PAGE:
For funders seeking to create their own version of system leadership programs, or embrace this approach to change, we want to share a few lessons we’ve learned from this work over the past six years.

Provide patient and flexible capital. In our work as advisors, we have seen many similar experiments cut short because there wasn’t enough funding to achieve network momentum. While the myth of self-organizing is compelling, and many funders want to leverage collective action, they often don’t fund it adequately or allow enough local control to adapt as needed. The truth is, systems-level work doesn’t happen spontaneously; it takes an intentional disruption of how people currently work.

Partner with a neutral backbone organization. In order for a cross-sector, cross-issue network to take hold, it takes a neutral convener or leader — e.g., a backbone organization, facilitation team, or local funder — to carve out the time and space for participants to learn, build trust with one another, and experiment with working in new ways.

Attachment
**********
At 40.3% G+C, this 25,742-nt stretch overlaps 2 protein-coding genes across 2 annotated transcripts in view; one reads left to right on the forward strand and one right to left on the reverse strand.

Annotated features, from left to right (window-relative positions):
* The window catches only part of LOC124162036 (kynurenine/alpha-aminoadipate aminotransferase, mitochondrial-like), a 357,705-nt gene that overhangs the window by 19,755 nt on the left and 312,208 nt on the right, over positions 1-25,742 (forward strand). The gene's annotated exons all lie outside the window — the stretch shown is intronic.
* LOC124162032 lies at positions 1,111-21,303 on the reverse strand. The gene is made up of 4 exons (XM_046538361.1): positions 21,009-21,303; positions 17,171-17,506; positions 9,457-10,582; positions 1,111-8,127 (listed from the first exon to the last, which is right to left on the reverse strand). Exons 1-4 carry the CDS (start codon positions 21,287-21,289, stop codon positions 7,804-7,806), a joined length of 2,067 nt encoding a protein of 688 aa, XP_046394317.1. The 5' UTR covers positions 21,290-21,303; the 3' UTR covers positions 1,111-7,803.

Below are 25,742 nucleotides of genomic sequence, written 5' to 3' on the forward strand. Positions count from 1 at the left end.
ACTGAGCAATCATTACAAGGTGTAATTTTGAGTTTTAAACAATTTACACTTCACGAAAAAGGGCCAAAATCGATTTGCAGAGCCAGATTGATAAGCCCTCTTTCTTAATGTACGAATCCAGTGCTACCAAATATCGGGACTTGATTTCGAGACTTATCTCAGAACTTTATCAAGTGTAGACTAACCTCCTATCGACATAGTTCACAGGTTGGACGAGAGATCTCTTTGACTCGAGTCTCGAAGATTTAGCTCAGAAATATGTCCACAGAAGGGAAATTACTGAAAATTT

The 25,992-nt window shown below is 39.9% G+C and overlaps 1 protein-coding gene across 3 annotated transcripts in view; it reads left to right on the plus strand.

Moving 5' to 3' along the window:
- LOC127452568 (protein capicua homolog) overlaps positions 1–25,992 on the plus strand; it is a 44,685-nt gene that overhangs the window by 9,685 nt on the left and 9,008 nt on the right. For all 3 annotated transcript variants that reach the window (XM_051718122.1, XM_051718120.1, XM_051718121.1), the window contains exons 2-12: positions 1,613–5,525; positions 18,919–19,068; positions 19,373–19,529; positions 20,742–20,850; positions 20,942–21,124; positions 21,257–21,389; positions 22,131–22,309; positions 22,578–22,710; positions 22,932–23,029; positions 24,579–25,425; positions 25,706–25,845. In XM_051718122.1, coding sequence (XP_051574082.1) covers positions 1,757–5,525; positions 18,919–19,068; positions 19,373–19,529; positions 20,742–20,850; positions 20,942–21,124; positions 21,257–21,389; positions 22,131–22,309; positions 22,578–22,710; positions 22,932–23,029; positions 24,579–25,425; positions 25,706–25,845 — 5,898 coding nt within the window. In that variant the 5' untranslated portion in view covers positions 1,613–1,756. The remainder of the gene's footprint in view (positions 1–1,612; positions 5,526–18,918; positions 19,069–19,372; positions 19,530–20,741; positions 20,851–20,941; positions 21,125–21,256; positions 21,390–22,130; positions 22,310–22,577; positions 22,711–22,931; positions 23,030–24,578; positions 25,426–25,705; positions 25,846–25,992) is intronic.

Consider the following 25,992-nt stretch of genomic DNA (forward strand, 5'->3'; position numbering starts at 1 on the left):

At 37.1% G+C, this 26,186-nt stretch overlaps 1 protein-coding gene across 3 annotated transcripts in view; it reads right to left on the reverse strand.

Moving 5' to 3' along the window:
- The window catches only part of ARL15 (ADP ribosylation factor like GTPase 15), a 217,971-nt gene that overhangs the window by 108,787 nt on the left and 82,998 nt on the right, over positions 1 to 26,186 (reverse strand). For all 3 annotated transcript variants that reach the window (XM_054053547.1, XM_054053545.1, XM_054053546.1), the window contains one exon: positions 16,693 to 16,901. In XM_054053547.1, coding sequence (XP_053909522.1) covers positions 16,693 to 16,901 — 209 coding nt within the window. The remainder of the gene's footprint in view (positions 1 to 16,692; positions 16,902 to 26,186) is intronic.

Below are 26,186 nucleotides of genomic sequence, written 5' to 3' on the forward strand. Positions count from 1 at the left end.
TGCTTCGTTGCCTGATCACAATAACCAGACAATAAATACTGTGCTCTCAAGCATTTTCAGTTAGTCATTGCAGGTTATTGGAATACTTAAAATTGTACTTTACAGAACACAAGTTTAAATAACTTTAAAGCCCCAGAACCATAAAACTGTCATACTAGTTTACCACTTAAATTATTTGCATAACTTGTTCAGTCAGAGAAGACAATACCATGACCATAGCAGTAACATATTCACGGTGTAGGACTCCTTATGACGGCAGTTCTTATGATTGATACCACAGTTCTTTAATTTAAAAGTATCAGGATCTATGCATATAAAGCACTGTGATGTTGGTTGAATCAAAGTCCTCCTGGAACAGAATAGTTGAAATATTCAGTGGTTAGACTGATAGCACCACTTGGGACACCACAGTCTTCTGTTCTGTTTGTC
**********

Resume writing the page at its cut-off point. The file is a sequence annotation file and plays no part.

Develop a healthy appetite for risk. We’re not going to lie — this work is complex, messy, time-consuming, and hard to manage and measure. It entails investing in people and processes, and then trusting that good things will happen. It’s more about emergence than controlled planning. But that’s not to say it isn’t strategic; in fact, it’s some of the most strategic work we’ve done. We understand that many funders prefer to support more focused programs with easily measurable outcomes. And yet those programs don’t always map to the complex reality of what leaders on the front lines of social change are navigating today. Supporters of this systems approach, whether facilitators, funders, or intermediaries, must be comfortable taking risks and working alongside — and trusting — those on the ground in order for it to succeed.

Maintain an adaptive approach. One of the most important lessons we learned is that there is no easy way to build the capacity of leaders and networks for systems change. At the end of the day there is just “the work” — and that work evolves over time.

Read the full article about supporting system leadership by Heather McLeod Grant at The Center for Effective Philanthropy.